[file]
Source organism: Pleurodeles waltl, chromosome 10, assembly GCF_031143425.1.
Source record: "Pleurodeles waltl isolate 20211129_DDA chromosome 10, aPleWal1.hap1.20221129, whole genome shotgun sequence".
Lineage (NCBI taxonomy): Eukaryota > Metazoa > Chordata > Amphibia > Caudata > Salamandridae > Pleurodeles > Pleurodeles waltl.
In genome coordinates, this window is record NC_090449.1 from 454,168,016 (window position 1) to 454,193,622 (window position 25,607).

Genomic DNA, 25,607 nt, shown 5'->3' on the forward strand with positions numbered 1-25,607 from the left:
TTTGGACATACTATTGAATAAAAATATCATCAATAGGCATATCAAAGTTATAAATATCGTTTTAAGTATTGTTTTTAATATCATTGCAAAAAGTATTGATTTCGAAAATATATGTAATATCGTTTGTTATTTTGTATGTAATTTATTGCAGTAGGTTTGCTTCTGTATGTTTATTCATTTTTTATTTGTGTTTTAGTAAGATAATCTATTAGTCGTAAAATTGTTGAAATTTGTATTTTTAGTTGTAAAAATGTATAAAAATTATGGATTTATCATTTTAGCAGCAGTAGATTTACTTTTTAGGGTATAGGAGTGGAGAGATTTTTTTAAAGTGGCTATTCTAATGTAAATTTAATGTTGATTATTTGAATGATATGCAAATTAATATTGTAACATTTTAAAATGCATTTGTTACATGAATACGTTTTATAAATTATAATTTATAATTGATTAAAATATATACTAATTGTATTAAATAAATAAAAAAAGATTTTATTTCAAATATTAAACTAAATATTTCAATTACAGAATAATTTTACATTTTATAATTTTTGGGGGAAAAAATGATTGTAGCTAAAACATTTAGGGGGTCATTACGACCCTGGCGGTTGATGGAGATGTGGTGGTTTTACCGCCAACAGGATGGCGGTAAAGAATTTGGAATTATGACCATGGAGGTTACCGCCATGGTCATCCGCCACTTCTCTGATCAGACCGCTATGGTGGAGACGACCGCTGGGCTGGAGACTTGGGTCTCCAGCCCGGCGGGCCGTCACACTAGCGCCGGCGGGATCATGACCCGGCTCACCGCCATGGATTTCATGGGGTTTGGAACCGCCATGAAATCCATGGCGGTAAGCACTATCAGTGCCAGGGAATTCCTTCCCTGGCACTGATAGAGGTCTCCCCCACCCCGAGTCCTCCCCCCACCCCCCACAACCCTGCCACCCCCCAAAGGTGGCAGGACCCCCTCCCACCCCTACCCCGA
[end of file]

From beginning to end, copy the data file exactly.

Source organism: Pleurodeles waltl, chromosome 10, assembly GCF_031143425.1.
Source record: "Pleurodeles waltl isolate 20211129_DDA chromosome 10, aPleWal1.hap1.20221129, whole genome shotgun sequence".
Lineage (NCBI taxonomy): Eukaryota > Metazoa > Chordata > Amphibia > Caudata > Salamandridae > Pleurodeles > Pleurodeles waltl.
In genome coordinates, this window is record NC_090449.1 from 454,168,016 (window position 1) to 454,193,622 (window position 25,607).

Genomic DNA, 25,607 nt, shown 5'->3' on the forward strand with positions numbered 1-25,607 from the left:
TTTGGACATACTATTGAATAAAAATATCATCAATAGGCATATCAAAGTTATAAATATCGTTTTAAGTATTGTTTTTAATATCATTGCAAAAAGTATTGATTTCGAAAATATATGTAATATCGTTTGTTATTTTGTATGTAATTTATTGCAGTAGGTTTGCTTCTGTATGTTTATTCATTTTTTATTTGTGTTTTAGTAAGATAATCTATTAGTCGTAAAATTGTTGAAATTTGTATTTTTAGTTGTAAAAATGTATAAAAATTATGGATTTATCATTTTAGCAGCAGTAGATTTACTTTTTAGGGTATAGGAGTGGAGAGATTTTTTTAAAGTGGCTATTCTAATGTAAATTTAATGTTGATTATTTGAATGATATGCAAATTAATATTGTAACATTTTAAAATGCATTTGTTACATGAATACGTTTTATAAATTATAATTTATAATTGATTAAAATATATACTAATTGTATTAAATAAATAAAAAAAGATTTTATTTCAAATATTAAACTAAATATTTCAATTACAGAATAATTTTACATTTTATAATTTTTGGGGGAAAAAATGATTGTAGCTAAAACATTTAGGGGGTCATTACGACCCTGGCGGTTGATGGAGATGTGGTGGTTTTACCGCCAACAGGATGGCGGTAAAGAATTTGGAATTATGACCATGGAGGTTACCGCCATGGTCATCCGCCACTTCTCTGATCAGACCGCTATGGTGGAGACGACCGCTGGGCTGGAGACTTGGGTCTCCAGCCCGGCGGGCCGTCACACTAGCGCCGGCGGGATCATGACCCGGCTCACCGCCATGGATTTCATGGGGTTTGGAACCGCCATGAAATCCATGGCGGTAAGCACTATCAGTGCCAGGGAATTCCTTCCCTGGCACTGATAGAGGTCTCCCCCACCCCGAGTCCTCCCCCCACCCCCCACAACCCTGCCACCCCCCAAAGGTGGCAGGACCCCCTCCCACCCCTACCCCGA